Poets love gardens. Inside the wider tradition of nature poems, garden poems record intimate and domestic encounters with plants, soil, insects and animals. Gardens, like poems, are human attempts to give shape to our experience of the world.
Various landscapes make their way into my poems. Growing up I spent much of the year on a ranch in southern Alberta and its geography remains vivid for me. Often after a visit to my parents, the pastures, river and outbuildings of the ranch suffuse my poems for a while--not usually as they are today, but as I remember them.
A year ago my partner Madge and I bought a house with Madge's mother in a new neighborhood in Austin called Mueller. Now we're a two-dyke, two-boy, one-Nana, one-dog, two-cat household. Mueller is built on the site of Austin's old airport and provided city planners with the rare opportunity to build a new neighborhood from scratch in the central city. It's a New Urbanist Disneyland, dense and green. The homes either have no yard (the row houses), a shared common area (the garden homes) or, like ours, a small yard about 17 by 7 feet in the front and 16 by 20 feet in the back. Smaller than the yard behind a Brooklyn brownstone, people. In upcoming posts I'll be describing the process we're just beginning of landscaping our tiny plot of earth.
What makes up for the minimal private yard, though, is the beautifully-designed common green space. Across the street from our house is a park with an open grassy area, playscape, pool and basketball court. And two blocks away is a greenbelt where I walk our dog Blue every day.
I love how well-designed it is. The circuit path around it takes Blue and I about 20 minutes to walk. (Well, I walk. If no one's around and I can let him off the leash for a while, Blue prefers to tear around at top speed or prance like a white-tailed deer.) It leads us around a pond that filters the neighborhood's wastewater and is also home to coots, fish, and frogs. When you follow the path down to one of the small waterfalls, you are out of sight and hearing of city traffic for a blessed few minutes. And the trail is littered with witty "keep-Austin-weird" sculpture depicting the insect and plant life of the blackland prairie landscape, including the notorious pollen spores that cause Austin's allergy pandemic.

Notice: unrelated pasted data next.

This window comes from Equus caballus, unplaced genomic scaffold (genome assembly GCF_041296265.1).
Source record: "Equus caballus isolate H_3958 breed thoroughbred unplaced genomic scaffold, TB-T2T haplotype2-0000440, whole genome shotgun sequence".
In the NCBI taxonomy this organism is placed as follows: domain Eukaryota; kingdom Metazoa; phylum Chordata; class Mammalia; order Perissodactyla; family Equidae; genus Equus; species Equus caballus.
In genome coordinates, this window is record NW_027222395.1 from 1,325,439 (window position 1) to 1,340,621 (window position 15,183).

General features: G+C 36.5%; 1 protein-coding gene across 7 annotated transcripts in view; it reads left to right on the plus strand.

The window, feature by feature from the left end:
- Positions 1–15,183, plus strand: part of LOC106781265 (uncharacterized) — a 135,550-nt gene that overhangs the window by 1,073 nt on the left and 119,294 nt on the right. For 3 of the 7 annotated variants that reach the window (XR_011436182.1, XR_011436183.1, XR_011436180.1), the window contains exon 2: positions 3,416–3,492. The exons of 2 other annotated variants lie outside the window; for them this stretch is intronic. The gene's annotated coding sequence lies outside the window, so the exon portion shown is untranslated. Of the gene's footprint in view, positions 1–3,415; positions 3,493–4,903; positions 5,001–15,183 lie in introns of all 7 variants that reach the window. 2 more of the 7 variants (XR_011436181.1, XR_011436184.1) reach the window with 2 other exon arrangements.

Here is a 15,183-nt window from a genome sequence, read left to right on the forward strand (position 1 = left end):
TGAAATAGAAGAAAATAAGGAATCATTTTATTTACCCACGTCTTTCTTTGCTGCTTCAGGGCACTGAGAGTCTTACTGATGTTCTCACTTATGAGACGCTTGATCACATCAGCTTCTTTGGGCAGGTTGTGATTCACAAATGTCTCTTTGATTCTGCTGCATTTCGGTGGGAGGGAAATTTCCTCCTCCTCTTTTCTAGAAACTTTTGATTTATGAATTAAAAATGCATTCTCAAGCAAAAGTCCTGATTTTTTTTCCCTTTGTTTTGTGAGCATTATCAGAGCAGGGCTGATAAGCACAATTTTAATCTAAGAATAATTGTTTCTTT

(sculpture by Chris Levack)
(sculpture by Dixie Gay Friend)
This landscape is starting to displace the ranch in my poems. Here's one I wrote for Hoa Nguyen's magical workshop.
THE BOOK OF THE GARDEN
“If you have not received the oral transmissions, you must not make gardens.”
-Japanese garden master Zoen
The garden exists in two places, inside
and outside. In a drawer, the secret
teachings of the landscape designer lie
teaching secrets to termites and a flea, great
with child. In the yard, a ball-shaped hole
dug by the dog, filled by the rain, marks
the place I tried to bury compost, smirks
from nieghbor next door as the dog bold-
ly digs it back up. Upstairs, the gift lies
buried like compost waiting to be dug
up and placed in a rain-filled hole, a shrub’s
roots cradled, beauty-berries lifting high.
From the teak seat, you see carp in the water
sunset’s purple, pink and orange ribbons
streaming across their waste-fed, luscious fodder.
Water falls in steps, steps fall away like hip-bones
from the root of the spine. Shrubs are named
fragrant, Indian, common; verbena, mallow,
yarrow. New-planted acacia, mossycup fallow
in late fall, leaves compound, attached, arranged
in fans, feathers, needles, awls, brush the rim
of sky’s inverted bowl. Steel spider, magnified
a thousand times, and walkers-by are dignified
by the gift of blue glass eggs, slung beneath a limb.